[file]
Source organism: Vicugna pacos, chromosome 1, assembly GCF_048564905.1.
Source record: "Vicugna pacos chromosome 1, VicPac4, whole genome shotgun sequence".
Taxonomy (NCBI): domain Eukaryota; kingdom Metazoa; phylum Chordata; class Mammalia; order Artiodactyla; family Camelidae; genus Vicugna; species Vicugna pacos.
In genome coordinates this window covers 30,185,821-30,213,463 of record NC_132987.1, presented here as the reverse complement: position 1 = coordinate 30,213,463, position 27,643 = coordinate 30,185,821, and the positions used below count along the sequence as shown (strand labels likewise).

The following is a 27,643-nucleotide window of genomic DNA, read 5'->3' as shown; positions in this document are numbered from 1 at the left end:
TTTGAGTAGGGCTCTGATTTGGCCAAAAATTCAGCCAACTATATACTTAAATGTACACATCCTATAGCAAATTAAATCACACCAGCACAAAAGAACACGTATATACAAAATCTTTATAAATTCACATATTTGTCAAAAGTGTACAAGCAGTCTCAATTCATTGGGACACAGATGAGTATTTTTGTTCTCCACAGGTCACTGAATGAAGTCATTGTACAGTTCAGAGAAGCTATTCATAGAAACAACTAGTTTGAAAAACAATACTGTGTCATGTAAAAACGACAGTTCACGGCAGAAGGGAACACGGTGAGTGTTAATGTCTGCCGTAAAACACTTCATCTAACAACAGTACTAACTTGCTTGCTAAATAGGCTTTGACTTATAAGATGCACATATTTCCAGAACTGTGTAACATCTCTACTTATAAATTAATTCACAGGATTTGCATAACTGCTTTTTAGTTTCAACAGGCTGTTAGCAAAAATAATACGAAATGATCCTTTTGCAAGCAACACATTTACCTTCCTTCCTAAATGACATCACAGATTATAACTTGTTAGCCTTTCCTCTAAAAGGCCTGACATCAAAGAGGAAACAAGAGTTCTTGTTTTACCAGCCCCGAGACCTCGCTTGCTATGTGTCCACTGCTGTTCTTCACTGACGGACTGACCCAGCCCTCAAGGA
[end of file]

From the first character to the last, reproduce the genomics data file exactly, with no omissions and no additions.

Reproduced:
Source organism: Vicugna pacos, chromosome 1, assembly GCF_048564905.1.
Source record: "Vicugna pacos chromosome 1, VicPac4, whole genome shotgun sequence".
Taxonomy (NCBI): domain Eukaryota; kingdom Metazoa; phylum Chordata; class Mammalia; order Artiodactyla; family Camelidae; genus Vicugna; species Vicugna pacos.
In genome coordinates this window covers 30,185,821-30,213,463 of record NC_132987.1, presented here as the reverse complement: position 1 = coordinate 30,213,463, position 27,643 = coordinate 30,185,821, and the positions used below count along the sequence as shown (strand labels likewise).

The following is a 27,643-nucleotide window of genomic DNA, read 5'->3' as shown; positions in this document are numbered from 1 at the left end:
TTTGAGTAGGGCTCTGATTTGGCCAAAAATTCAGCCAACTATATACTTAAATGTACACATCCTATAGCAAATTAAATCACACCAGCACAAAAGAACACGTATATACAAAATCTTTATAAATTCACATATTTGTCAAAAGTGTACAAGCAGTCTCAATTCATTGGGACACAGATGAGTATTTTTGTTCTCCACAGGTCACTGAATGAAGTCATTGTACAGTTCAGAGAAGCTATTCATAGAAACAACTAGTTTGAAAAACAATACTGTGTCATGTAAAAACGACAGTTCACGGCAGAAGGGAACACGGTGAGTGTTAATGTCTGCCGTAAAACACTTCATCTAACAACAGTACTAACTTGCTTGCTAAATAGGCTTTGACTTATAAGATGCACATATTTCCAGAACTGTGTAACATCTCTACTTATAAATTAATTCACAGGATTTGCATAACTGCTTTTTAGTTTCAACAGGCTGTTAGCAAAAATAATACGAAATGATCCTTTTGCAAGCAACACATTTACCTTCCTTCCTAAATGACATCACAGATTATAACTTGTTAGCCTTTCCTCTAAAAGGCCTGACATCAAAGAGGAAACAAGAGTTCTTGTTTTACCAGCCCCGAGACCTCGCTTGCTATGTGTCCACTGCTGTTCTTCACTGACGGACTGACCCAGCCCTCAAGGA